DANIEL BOONE SITTING AT THE DOOR OF HIS CABIN ON THE GREAT OSAGE LAKE, KENTUCKY-1826- 38 X 42”
ROMANTICISM • Among the characteristic attitudes of Romanticism were the following: a deepened appreciation of the beauties of nature; a general exaltation of emotion over reason and of the senses over intellect; a turning in upon the self and a heightened examination of human personality and its moods and mental potentialities; a preoccupation with the genius, the hero, and the exceptional figure in general, and a focus on his passions and inner struggles; a new view of the artist as a supremely individual creator, whose creative spirit is more important than strict adherence to formal rules and traditional procedures; an emphasis upon imagination as a gateway to transcendent experience and spiritual truth; an obsessive interest in folk culture, national and ethnic cultural origins, and the medieval era; and a predilection for the exotic, the remote, the mysterious, the weird, the occult, the monstrous, the diseased, and even the satanic.
ROMANTICISM • The term designates a literary and philosophical theory that tends to see the individual at the center of all life, and it places the individual, therefore, at the center of art, making literature valuable as an expression of unique feelings and particular attitudes (the expressive theory of criticism) and valuing its fidelity in portraying experiences, however fragmentary and incomplete, more than it values adherence to completeness, unity, or the demands of genre. Although romanticism tends at times to regard nature as alien, it more often sees in nature a revelation of Truth, the "living garment of God," and a more suitable subject for art than those aspects of the world sullied by artifice. Romanticism seeks to find the Absolute, the Ideal, by transcending the actual, whereas realism finds its values in the actual and naturalism in the scientific laws the undergird the actual.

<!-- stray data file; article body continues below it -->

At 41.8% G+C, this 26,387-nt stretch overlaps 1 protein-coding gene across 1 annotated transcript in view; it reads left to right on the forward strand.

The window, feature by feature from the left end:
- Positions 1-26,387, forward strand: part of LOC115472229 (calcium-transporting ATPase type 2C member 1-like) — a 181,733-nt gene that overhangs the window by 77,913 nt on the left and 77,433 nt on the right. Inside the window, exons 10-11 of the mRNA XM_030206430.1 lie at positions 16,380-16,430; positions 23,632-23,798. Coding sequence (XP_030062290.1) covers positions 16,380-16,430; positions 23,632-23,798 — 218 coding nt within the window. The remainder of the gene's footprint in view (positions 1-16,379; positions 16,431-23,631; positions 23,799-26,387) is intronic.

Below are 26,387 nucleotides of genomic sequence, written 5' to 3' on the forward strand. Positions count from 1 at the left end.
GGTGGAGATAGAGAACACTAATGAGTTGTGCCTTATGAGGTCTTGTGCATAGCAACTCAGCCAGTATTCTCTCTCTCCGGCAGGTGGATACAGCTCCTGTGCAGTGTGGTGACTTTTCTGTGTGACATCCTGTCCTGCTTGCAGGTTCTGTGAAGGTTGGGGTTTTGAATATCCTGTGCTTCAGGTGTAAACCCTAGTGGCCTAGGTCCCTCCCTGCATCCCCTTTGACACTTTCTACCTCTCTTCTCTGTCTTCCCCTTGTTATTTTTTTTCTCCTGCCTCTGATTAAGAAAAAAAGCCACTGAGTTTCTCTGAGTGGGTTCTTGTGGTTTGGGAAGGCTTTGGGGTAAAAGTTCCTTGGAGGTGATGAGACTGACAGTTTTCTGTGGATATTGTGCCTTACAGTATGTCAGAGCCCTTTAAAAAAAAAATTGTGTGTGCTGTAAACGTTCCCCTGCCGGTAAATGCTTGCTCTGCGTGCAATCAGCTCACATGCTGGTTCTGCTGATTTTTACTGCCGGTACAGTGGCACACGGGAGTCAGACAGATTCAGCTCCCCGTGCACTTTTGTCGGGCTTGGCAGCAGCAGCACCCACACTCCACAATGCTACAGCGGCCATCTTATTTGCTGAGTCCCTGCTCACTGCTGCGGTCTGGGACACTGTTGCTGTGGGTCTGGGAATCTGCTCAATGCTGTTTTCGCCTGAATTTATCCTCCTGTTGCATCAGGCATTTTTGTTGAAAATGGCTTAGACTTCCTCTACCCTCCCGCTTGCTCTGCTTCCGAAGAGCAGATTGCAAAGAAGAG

PICTURESQUE • CHARACTERISTICS OF THE PICTURESQUE LANDSCAPE • ORGANIC forms and SYMBOLISM OF NATURE were employed in the naturalistic but completely contrived environments. • Landscapes could be appreciated statically, like scenes in a painting, employing the same artistic rules of composition, in the quest for AESTHETIC HARMONY. • They could also be enjoyed cinematically, moving through a SEQUENCE OF SPACES. • The landscapes were punctuated by structures that included classical and Gothic architecture. • Compositions were further enhanced by ICONOGRAPHY, both humanistic and political, that was variously expressed through a blend od statuary, grottoes, temples, and genuine faux ruins. • Poussin, Lorrain, Turner (digndream.files.wordpress.com/2011/11/10picturesque1.pdf)
CHIAROSCURO • Chiaroscuro (English pronunciation: /kiˌɑːrəˈskjʊəroʊ/; Italian: [kjarosˈkuːro]; Italian for light-dark) in art is the use of strong contrasts between light and dark, usually bold contrasts affecting a whole composition. Chiaroscuro is also a technical term used by artists and art historians for using contrasts of light to achieve a sense of volume in modelling three-dimensional objects such as the human body. Similar effects in the lighting of cinema and photography are also often called chiaroscuro. (From Wikipedia, the free encyclopedia) • Rembrandt, Caravaggio, El Greco
LANDSCAPE WITH FIGURES: A SCENE FROM “THE LAST OF THE MOHICANS”- 1826- 26 X 43”
THE COURSE OF EMPIRE: THE CONSUMMATION OF EMPIRE- 1836 DETAIL “wholly within the bounds of time, with no living, actual relation, any more than the the Iliad, to a life hereafter- to the world of Christian revelation…” ( Noble, 168)
THE PAST AND THE PRESENT 1838 40 X 61”
PORTAGE FALLS ON THE GENESSEE 1839 84 X 60”
VALLEY OF THE VAUCLUSE 1841 69 X 49”